• Smugglers may charge different smuggling fees for the same routes for many factors, including the risks of being caught or the risks of human suffering for migrants using the routes. Smugglers charge more for safer smuggling transportation, as well as if they perceived the migrants to be wealthy. 

Though we have gained greater insight and knowledge into trafficking in persons and smuggling of migrants in the past decade, there is still more to learn. 

Most of what we know about trafficking in persons is based on victims who come to the attention of national authorities or civil society organizations. Very little can be revealed about the victims who remain hidden in exploitative situations and never come to the attention of the authorities. These victims are likely to be a much larger number of those who appear in the statistics of detected victims and may display different patterns and vulnerabilities that remain uncovered – and are therefore harder to prevent.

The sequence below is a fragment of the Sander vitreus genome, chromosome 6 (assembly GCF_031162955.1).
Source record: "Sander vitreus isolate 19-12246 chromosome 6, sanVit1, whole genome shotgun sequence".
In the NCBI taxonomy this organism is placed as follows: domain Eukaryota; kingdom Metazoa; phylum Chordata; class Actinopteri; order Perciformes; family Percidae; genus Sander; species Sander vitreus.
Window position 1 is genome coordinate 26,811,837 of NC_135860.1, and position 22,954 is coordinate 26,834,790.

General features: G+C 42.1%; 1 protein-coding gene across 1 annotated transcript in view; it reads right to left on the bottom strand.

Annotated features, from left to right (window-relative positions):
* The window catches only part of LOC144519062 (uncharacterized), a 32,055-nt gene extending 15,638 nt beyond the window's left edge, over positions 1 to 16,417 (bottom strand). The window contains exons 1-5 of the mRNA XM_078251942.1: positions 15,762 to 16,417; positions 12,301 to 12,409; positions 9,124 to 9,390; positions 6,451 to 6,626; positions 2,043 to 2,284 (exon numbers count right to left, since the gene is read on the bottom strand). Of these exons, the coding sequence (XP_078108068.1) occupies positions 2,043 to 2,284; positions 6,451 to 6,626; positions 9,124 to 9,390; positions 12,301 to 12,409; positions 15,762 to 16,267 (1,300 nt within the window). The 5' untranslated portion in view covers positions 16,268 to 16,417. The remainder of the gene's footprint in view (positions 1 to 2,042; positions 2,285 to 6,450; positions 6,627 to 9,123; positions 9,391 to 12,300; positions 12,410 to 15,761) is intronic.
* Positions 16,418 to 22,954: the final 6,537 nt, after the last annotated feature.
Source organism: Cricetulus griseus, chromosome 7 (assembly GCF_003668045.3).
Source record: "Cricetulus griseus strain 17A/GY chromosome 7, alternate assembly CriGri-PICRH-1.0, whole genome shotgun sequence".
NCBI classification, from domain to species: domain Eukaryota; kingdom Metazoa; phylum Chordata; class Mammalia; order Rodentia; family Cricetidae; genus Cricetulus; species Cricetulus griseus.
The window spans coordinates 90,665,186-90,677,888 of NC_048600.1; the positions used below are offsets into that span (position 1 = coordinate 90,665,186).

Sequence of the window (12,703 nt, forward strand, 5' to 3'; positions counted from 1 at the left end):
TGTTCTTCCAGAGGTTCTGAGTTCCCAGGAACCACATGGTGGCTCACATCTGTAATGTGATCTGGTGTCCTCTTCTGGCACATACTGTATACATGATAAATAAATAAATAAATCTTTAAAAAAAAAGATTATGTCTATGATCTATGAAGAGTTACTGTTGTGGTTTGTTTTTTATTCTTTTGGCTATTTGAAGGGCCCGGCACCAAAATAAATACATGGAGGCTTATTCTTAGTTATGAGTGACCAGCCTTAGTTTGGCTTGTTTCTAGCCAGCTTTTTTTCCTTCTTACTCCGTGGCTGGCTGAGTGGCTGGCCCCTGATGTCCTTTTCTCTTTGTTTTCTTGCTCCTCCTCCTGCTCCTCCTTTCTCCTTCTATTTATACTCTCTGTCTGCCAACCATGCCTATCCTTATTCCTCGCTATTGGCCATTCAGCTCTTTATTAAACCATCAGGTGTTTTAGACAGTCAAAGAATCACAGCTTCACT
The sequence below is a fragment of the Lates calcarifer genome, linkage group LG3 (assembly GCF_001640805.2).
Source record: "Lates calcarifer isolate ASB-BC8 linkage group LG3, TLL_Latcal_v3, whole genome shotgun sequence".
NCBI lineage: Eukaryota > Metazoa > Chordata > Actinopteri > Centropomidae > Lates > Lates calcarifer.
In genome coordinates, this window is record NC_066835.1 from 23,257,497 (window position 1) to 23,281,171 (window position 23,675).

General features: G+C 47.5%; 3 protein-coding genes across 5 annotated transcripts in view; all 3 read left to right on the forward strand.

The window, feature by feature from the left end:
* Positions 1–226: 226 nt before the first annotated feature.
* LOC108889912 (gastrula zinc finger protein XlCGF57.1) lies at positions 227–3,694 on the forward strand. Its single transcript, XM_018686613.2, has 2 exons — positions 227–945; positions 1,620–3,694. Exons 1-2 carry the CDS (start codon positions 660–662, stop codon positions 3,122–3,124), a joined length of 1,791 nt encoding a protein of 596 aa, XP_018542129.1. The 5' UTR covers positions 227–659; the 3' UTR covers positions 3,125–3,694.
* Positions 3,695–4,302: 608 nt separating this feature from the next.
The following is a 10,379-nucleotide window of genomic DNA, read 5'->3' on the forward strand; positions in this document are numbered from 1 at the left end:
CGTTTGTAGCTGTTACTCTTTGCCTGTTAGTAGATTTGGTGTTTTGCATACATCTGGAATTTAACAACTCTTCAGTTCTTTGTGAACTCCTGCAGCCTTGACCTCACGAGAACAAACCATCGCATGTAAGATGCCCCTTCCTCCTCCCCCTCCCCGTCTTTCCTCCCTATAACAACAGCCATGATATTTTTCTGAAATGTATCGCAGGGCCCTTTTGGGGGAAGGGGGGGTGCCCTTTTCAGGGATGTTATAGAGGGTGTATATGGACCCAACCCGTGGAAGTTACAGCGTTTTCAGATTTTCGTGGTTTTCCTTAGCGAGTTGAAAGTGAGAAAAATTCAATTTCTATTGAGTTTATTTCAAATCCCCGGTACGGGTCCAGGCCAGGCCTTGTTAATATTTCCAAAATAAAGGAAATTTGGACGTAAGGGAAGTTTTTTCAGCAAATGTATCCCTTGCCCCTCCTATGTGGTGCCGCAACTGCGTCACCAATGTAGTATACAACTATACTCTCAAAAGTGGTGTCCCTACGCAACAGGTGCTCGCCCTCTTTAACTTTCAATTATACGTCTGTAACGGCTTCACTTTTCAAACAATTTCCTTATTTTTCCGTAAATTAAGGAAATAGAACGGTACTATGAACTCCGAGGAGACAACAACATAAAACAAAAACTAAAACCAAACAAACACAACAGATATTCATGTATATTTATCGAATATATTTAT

Data on smuggling of migrants is even less complete than on trafficking in persons. Data collection systems on migration are typically not designed to record the possible involvement of smugglers. Migrant smuggling operations are only recorded on ad hoc basis when they may pose security challenges to host countries but are rarely part of routine statistics. Unlike trafficking in persons, where there is now an established global data collection system, migrant smuggling still lacks a regular global statistical system where it would be possible to regularly “connect the dots” of national statistics to understand the transnational nature of the problem. 

More lives could be saved with more targeted policies if more and better statistics could be collected and disseminated. The forthcoming International Forum on Migration Statistics in Cairo is an opportunity to discuss how to improve data on trafficking in persons and smuggling of migrants and to support countries to apply innovative statistical solutions.